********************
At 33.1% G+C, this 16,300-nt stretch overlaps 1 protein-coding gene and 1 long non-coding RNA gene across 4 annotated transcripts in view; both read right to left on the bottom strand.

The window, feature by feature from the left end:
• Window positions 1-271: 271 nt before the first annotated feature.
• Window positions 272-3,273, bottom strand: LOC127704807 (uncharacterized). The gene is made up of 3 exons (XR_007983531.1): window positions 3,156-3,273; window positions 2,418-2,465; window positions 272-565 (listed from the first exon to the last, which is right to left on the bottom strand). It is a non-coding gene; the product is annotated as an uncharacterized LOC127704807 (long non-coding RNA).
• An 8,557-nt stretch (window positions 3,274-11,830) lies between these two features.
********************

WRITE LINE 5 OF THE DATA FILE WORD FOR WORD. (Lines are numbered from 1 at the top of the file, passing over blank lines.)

• An 8,557-nt stretch (window positions 3,274-11,830) lies between these two features.